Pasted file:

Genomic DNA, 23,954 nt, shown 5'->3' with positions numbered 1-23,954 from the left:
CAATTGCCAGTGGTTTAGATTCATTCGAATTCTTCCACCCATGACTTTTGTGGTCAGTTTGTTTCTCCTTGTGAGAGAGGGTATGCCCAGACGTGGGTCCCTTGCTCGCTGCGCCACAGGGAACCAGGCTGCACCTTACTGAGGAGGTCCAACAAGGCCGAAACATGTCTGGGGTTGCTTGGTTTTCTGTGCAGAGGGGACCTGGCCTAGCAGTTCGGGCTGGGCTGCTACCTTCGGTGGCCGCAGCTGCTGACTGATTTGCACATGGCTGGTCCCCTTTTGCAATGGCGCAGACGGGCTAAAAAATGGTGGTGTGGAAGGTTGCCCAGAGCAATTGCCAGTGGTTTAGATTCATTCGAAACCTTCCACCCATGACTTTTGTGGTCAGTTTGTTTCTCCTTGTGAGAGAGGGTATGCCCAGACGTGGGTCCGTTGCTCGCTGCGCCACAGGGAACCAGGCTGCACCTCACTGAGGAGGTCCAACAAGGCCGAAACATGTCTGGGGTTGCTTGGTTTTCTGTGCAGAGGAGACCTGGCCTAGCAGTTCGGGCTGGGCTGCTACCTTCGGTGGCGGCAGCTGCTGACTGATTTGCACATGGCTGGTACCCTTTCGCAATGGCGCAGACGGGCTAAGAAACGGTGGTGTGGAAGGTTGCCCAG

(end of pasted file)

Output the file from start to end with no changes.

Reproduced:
Genomic DNA, 23,954 nt, shown 5'->3' with positions numbered 1-23,954 from the left:
CAATTGCCAGTGGTTTAGATTCATTCGAATTCTTCCACCCATGACTTTTGTGGTCAGTTTGTTTCTCCTTGTGAGAGAGGGTATGCCCAGACGTGGGTCCCTTGCTCGCTGCGCCACAGGGAACCAGGCTGCACCTTACTGAGGAGGTCCAACAAGGCCGAAACATGTCTGGGGTTGCTTGGTTTTCTGTGCAGAGGGGACCTGGCCTAGCAGTTCGGGCTGGGCTGCTACCTTCGGTGGCCGCAGCTGCTGACTGATTTGCACATGGCTGGTCCCCTTTTGCAATGGCGCAGACGGGCTAAAAAATGGTGGTGTGGAAGGTTGCCCAGAGCAATTGCCAGTGGTTTAGATTCATTCGAAACCTTCCACCCATGACTTTTGTGGTCAGTTTGTTTCTCCTTGTGAGAGAGGGTATGCCCAGACGTGGGTCCGTTGCTCGCTGCGCCACAGGGAACCAGGCTGCACCTCACTGAGGAGGTCCAACAAGGCCGAAACATGTCTGGGGTTGCTTGGTTTTCTGTGCAGAGGAGACCTGGCCTAGCAGTTCGGGCTGGGCTGCTACCTTCGGTGGCGGCAGCTGCTGACTGATTTGCACATGGCTGGTACCCTTTCGCAATGGCGCAGACGGGCTAAGAAACGGTGGTGTGGAAGGTTGCCCAG